Voting and the economic cycle

John Maloney, Andrew Pickering

Research output: Contribution to journalArticlepeer-review


Sophisticated voters assess incumbent competence by …filtering out economic cycles (which they do not like) from trend growth (which they do). Naive voters on the other hand respond only to raw economic growth. This implies that voting in aggregate should respond asymmetrically to the economic cycle. Upswings are rewarded by the naive, but punished by the sophisticated. Downswings are punished by all voters. Using an established dataset of over 400 general elections we …find that the incumbent vote share a) responds differently to trend growth than to the cycle, b) does not respond significantly to positive variation in the economic cycle, and c) responds significantly and negatively to negative realizations in the economic cycle. In contrast to standard formulations of the ‘'grievance asymmetry' this asymmetric vote response is found to be independent of trend growth.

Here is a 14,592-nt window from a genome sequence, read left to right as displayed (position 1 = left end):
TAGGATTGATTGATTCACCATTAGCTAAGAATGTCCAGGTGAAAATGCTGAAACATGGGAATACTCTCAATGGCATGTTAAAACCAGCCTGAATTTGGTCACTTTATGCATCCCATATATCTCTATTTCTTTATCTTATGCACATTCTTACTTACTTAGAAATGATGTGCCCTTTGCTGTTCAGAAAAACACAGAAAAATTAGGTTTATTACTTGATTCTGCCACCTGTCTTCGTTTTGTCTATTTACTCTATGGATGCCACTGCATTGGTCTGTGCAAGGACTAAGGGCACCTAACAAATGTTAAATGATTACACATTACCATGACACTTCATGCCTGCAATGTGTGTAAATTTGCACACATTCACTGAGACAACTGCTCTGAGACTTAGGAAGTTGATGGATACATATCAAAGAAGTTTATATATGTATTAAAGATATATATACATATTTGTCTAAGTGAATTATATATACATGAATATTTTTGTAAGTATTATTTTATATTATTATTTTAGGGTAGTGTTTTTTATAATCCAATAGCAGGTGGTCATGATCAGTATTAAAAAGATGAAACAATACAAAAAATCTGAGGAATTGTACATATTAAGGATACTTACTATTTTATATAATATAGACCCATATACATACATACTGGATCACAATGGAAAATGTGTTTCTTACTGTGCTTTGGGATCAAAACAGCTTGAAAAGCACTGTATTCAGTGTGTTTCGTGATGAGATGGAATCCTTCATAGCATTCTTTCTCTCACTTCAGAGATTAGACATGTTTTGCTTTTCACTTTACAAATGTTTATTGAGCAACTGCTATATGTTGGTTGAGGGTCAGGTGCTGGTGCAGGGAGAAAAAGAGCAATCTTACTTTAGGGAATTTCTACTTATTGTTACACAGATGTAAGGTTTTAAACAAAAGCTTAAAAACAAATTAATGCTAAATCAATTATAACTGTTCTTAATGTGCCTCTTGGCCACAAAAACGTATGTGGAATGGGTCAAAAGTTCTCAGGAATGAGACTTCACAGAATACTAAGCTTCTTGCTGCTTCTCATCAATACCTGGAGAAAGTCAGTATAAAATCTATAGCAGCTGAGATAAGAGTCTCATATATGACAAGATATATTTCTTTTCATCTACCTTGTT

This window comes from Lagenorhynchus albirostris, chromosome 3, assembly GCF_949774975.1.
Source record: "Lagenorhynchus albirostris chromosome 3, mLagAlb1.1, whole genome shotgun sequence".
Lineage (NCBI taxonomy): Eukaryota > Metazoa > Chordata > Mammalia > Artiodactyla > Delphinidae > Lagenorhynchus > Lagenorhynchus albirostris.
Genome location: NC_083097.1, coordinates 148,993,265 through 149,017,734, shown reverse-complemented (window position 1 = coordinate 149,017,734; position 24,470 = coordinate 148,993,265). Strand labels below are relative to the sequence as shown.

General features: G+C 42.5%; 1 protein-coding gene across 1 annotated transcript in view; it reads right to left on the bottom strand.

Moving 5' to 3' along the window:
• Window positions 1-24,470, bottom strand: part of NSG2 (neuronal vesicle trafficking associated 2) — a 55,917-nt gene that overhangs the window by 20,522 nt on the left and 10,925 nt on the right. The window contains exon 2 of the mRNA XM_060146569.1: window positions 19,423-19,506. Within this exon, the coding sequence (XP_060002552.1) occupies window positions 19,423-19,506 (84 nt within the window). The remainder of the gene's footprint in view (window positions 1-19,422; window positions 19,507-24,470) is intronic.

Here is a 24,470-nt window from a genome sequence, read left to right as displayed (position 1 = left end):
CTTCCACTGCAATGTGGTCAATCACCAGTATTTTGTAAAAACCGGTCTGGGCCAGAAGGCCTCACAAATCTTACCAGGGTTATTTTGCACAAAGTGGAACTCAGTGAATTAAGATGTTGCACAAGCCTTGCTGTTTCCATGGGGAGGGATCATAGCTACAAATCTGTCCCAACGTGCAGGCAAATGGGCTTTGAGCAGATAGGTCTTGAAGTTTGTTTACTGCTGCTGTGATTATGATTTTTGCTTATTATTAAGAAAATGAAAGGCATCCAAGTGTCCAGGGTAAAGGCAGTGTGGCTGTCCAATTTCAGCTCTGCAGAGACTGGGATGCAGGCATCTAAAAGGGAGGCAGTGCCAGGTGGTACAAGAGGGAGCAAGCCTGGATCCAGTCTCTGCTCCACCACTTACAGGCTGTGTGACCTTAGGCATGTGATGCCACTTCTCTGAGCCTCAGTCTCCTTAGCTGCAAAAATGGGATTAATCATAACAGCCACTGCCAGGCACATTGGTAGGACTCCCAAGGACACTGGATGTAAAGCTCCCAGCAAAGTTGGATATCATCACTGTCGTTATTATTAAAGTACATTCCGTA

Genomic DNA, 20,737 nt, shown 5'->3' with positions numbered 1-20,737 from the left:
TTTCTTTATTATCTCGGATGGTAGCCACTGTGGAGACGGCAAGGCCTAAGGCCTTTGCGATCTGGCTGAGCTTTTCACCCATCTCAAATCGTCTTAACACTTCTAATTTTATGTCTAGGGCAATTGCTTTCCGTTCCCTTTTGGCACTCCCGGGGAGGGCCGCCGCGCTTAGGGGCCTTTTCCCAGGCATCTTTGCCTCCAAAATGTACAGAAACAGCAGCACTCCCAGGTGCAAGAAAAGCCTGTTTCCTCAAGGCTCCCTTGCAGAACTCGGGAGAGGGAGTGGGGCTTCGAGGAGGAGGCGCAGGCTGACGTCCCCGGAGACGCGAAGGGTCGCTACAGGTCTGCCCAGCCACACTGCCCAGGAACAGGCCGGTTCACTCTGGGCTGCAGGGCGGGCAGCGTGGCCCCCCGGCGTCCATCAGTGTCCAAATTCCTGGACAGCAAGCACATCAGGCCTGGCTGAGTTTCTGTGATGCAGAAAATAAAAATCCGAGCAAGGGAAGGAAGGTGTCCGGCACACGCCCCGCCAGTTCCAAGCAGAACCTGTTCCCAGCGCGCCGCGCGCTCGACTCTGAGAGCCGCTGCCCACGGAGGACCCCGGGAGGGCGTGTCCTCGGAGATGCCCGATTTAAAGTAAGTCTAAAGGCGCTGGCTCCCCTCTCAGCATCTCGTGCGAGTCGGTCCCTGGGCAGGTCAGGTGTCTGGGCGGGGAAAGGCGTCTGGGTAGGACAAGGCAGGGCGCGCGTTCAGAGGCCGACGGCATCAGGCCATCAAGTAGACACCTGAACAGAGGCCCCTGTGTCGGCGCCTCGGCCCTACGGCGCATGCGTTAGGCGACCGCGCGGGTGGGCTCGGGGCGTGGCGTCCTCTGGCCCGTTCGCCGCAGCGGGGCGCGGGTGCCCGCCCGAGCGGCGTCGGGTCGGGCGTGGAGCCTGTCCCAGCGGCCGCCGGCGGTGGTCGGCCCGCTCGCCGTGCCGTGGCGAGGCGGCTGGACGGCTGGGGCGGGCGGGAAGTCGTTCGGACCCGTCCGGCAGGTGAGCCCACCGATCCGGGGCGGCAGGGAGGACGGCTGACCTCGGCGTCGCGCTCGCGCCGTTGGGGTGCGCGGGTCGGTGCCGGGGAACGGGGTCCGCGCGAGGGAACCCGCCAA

Original languageEnglish
Pages (from-to)119-133
Number of pages15
JournalPublic Choice
Issue number1-2
Early online date10 Oct 2014
Publication statusPublished - Jan 2015


  • Economic voting
  • Competence
  • Political knowledge
  • Asymmetric voting

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